Bill Clinton’s legacy is destined to become a terrible litany:
Clinton claimed victory. So did Bin Laden. It wasn’t the first or the last time Clinton misled the American people.
Americans want to know why we were caught sleeping on September 11, and rightfully so. But government commissions and our media can’t seem to get beyond the partisan maneuvering that would somehow lay blame equally on Bush and Clinton, even though one had eight years to do something about terrorism and the other eight months. And the facts are being obscured for a reason.
Thankfully, David Bossie has produced a work of research that will undoubtedly serve as an indictment of Clinton for years to come. In Intelligence Failure: How Clinton’s National Security Policy Set The Stage For 9/11 (WND Books, 2004, $24.99, 272 pp.), Bossie documents the eight years Clinton spent slashing our military and intelligence budgets, and worrying more about protecting his name from scandals than he did protecting us from terror attacks. Bossie shows that this wasn’t just a miscalculation by Clinton in a confusing post-Cold War world. He knew that the threat of terror was real but had other priorities.
In 1994, in the wake of the World Trade Center bombing, the Pentagon conducted a study termed “Terror 2000,” which warned of the possibility that hijackers would use an airliner as a missile against the Pentagon and possibly the World Trade Center. Clinton refused to let the public hear of it and when distributed to Congress or government agencies, details like the possible use of planes as missiles were omitted. Clinton had a different agenda. That agenda included promoting diversity in the military, FBI and CIA while drastically cutting back the budget for each.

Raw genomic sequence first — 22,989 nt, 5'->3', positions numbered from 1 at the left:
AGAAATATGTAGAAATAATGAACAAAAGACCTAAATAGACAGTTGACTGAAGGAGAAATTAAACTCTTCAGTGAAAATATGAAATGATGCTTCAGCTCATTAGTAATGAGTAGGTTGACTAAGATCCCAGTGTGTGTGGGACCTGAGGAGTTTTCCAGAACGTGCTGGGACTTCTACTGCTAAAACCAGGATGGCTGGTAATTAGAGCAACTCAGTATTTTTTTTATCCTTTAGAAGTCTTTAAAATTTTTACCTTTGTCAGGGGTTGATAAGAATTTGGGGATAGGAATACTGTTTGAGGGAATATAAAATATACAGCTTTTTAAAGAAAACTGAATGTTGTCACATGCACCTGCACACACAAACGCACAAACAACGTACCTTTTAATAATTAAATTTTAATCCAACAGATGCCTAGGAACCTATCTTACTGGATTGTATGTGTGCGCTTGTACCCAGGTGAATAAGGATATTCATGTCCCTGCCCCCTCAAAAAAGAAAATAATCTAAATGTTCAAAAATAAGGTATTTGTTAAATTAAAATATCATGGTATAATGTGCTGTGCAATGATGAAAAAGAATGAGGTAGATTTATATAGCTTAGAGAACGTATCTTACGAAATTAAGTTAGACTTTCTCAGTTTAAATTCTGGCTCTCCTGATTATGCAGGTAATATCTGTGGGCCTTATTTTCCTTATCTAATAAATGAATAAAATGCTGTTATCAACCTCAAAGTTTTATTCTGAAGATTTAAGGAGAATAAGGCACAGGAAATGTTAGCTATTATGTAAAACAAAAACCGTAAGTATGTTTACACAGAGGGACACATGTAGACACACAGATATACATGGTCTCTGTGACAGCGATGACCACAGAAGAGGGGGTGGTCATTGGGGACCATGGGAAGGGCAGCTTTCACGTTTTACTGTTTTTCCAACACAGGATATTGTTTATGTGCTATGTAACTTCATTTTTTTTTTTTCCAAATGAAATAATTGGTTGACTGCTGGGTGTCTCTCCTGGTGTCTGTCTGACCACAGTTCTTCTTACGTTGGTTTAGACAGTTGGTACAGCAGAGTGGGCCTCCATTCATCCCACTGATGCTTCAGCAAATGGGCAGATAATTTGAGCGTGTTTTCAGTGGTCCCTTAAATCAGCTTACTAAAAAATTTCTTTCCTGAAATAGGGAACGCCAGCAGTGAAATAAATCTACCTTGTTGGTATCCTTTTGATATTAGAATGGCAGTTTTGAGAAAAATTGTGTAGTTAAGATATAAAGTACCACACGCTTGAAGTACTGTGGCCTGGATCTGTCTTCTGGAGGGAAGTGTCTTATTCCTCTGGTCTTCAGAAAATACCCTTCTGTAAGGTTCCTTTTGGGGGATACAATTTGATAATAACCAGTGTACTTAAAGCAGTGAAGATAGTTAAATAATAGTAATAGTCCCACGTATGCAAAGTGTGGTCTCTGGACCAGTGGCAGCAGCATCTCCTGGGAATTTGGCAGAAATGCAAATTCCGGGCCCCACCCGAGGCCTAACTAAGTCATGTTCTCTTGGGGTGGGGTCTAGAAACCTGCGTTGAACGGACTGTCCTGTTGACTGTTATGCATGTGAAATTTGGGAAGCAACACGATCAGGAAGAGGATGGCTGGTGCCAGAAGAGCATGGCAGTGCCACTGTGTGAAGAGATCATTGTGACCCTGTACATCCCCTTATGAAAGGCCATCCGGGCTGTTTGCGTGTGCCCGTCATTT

In other words, he was playing politics with our safety.
Clinton’s interminable political correctness demoralized the ranks of soldiers, counterterrorism officers and intelligence agents charged with fighting a deadly ring of terror, which had dire consequences. While its budget was cut and its director James Woolsey ostracized, two outside companies were hired to assist in ensuring and celebrating diversity in the CIA. CIA operatives were forced to take sensitivity training and welcome homosexual operatives under The Agency Network of Gay and Lesbian Employees.
The House and Senate intelligence committees reported that the FBI in Phoenix never acted on a memo that mentioned foreigners taking flying lessons at American schools. FBI agent Oliver “Buck” Revell told Bossie: “The agents . . . didn’t open a case because of political correctness. They had explicit orders not to racially profile, and if they had opened a case because a bunch of ‘Arab students’ were taking flying lessons, they would have been shut down immediately and their careers would have been hurt.” In fact, agents “didn’t have a good atmosphere to work on terrorism cases. The feeling was that no risk was good.”
The Clinton Administration shifted antiterrorist responsibilities to the FBI and then refused to secure the necessary funds for the upgrades in equipment and staff the agency desperately needed. Louis Freeh was left without support for the FBI Counterterrorism Division he took the initiative to create.
As someone who was in Manhattan when the Twin Towers went down, watching Rudy Giuliani recently in front of the 9/11 commission seemed strange, if not suspicious. Are these people really trying to get to the bottom of what went wrong? If they are, they ought to pick up a copy of Bossie’s book. The evidence all points to one man.
Bill Clinton spent his presidency concerned about leaving a legacy. Unfortunately, he succeeded.